Helping or Hurting? Air Purifiers, Humidifiers, and Your Asthma


While appliances like air purifiers and humidifiers can help asthma sufferers improve the quality of the air they breathe, they also come with certain disadvantages. 

Read on to make a well-informed purchase decision:

Air Purifiers


Air purifiers eliminate pollen, dust mites, mold, and other irritants that trigger asthma attacks and significantly improve the overall purity of the air in your home. Those equipped with HEPA [high-efficiency particulate absorption] filtration systems are said to be up to 99.9 % efficient in filtering out unwanted particles.

These filtration systems can be attached to your heating and air-conditioning system or purchased as stand-alone portable room units.


While air filters may sometimes not make a dramatic difference to your symptoms, any gaps in your ductwork, or leaving your windows open, will lower the efficiency of an air purifier (connected to your home’s HVAC ducts).

Additionally, purifiers that use electronic filters called ionizers produce ozone, a known lung irritant. The system must be carefully maintained, with its filter elements changed regularly to be of optimum use.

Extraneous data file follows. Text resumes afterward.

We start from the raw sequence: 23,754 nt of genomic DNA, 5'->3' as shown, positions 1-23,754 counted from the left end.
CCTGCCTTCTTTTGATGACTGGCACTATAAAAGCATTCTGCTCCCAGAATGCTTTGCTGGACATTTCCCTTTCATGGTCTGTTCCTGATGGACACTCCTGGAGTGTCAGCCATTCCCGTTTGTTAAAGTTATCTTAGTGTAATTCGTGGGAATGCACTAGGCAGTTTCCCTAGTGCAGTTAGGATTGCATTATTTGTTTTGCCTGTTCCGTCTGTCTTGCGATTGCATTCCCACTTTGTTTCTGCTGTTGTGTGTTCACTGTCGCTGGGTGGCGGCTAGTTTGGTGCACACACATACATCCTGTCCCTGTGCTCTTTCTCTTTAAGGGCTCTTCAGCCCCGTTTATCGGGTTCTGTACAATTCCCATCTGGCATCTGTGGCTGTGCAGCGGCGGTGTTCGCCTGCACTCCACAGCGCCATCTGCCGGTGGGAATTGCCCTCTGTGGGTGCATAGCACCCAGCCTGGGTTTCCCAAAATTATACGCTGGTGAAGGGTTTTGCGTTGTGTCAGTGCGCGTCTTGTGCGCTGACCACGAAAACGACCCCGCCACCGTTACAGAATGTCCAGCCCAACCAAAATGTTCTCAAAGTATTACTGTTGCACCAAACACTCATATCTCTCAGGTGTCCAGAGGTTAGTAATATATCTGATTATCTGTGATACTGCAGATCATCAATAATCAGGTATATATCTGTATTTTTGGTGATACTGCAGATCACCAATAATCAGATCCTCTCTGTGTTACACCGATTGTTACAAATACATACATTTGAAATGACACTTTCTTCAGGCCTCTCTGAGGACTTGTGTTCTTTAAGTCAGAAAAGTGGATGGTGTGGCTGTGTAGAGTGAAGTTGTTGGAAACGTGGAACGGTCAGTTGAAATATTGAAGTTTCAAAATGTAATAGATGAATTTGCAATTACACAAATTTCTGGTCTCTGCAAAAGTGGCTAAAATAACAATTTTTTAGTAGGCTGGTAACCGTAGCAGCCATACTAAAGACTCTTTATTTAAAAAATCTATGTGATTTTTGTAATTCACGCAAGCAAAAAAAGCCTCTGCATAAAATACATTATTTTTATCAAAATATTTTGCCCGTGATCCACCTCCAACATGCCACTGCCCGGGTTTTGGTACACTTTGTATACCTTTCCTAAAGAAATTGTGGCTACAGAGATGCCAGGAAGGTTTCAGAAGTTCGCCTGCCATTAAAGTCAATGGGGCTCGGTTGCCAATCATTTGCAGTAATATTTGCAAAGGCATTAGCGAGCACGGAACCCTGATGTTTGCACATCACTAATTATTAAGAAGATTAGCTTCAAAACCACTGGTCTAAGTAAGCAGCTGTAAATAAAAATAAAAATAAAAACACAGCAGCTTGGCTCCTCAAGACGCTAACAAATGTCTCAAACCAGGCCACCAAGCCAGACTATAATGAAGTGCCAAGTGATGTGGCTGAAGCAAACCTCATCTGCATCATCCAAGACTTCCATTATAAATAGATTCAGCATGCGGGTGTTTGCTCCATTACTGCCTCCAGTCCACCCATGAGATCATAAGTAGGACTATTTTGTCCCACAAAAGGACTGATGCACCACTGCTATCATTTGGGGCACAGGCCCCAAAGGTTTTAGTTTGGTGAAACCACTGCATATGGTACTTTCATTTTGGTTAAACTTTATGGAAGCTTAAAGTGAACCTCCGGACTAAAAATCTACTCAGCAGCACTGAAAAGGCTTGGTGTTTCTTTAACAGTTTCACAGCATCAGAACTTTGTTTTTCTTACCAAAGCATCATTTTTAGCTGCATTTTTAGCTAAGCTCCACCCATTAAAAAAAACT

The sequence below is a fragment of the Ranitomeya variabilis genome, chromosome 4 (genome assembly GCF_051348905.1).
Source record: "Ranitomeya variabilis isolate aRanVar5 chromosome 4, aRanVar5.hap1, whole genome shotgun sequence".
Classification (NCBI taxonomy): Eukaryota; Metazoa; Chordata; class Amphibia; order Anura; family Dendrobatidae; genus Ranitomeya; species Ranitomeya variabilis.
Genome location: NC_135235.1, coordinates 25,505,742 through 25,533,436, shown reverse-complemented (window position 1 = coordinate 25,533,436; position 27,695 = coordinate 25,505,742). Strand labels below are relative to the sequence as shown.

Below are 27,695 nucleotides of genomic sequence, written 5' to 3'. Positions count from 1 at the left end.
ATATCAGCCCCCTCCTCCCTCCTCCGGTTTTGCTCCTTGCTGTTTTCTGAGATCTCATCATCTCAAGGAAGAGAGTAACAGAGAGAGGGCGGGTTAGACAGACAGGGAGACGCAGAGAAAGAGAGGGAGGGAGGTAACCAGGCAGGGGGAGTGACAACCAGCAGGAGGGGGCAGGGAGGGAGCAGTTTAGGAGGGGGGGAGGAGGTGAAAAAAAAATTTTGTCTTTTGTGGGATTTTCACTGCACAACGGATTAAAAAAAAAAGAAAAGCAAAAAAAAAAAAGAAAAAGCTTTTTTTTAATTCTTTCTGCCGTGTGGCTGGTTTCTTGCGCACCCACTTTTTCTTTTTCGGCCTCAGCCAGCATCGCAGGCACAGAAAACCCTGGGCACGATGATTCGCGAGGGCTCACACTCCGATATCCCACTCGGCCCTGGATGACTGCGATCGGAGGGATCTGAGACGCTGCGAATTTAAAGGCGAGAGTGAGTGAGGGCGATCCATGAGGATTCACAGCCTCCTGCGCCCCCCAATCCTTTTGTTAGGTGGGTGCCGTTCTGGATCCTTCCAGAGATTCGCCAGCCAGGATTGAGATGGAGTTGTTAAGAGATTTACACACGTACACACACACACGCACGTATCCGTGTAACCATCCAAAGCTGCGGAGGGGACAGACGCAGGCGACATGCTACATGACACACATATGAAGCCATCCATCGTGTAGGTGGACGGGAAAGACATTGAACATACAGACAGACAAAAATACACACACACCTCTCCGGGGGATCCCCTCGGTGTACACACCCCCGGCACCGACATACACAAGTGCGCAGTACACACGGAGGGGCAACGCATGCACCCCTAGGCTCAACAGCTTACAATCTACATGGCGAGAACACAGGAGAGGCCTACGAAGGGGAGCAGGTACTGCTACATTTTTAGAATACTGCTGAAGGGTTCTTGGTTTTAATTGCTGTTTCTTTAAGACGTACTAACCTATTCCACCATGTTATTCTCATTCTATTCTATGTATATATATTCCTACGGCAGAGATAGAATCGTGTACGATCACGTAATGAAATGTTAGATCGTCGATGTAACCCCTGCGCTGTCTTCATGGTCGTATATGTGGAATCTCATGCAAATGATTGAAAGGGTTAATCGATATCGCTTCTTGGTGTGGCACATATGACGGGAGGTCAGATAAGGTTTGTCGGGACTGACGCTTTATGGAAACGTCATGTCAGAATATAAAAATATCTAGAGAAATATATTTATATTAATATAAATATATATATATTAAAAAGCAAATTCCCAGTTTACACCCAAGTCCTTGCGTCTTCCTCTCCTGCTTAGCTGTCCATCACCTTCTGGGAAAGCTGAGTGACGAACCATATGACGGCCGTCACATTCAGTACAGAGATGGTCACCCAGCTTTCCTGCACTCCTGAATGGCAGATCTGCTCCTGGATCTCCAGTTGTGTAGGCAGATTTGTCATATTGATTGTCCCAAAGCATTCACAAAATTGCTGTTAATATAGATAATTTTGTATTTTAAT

Continual use of your home heating system in winter can dry out the air in your home, causing you to experience irritation in your eyes, throat, and lungs. This problem can be tackled by the use of built-in or portable humidifiers that add moisture to the air in individual rooms or parts of your house. 

Aside from providing relief to inhabitants from sore throats, nosebleeds, headaches, coughs, or other ailments, a humidifier also protects your home from undesirable effects caused by air that’s too dry, including the loosening of floorboards and furniture joints.


If you heat your home for a good part of the year, a humidifier will keep you a lot more comfortable.  But if they aren’t cleaned regularly and thoroughly, they can spell trouble for asthma sufferers. 

Undermaintained humidifiers can serve as breeding grounds for mold and bacteria, which then gets distributed throughout the air in the house, triggering an asthma attack.

It’s also important that the humidity in your home stays within recommended bounds – somewhere between 30% and 50% to discourage dust mites from thriving. If you suffer from a mold allergy, it’s best to keep the humidity below 35%. Use a hygrometer to measure the humidity in your home. 

Follow the manufacturer’s instructions regarding cleaning procedures and filter changes to ensure your air purifier or a humidifier actually alleviate, and not aggravate your asthma symptoms.

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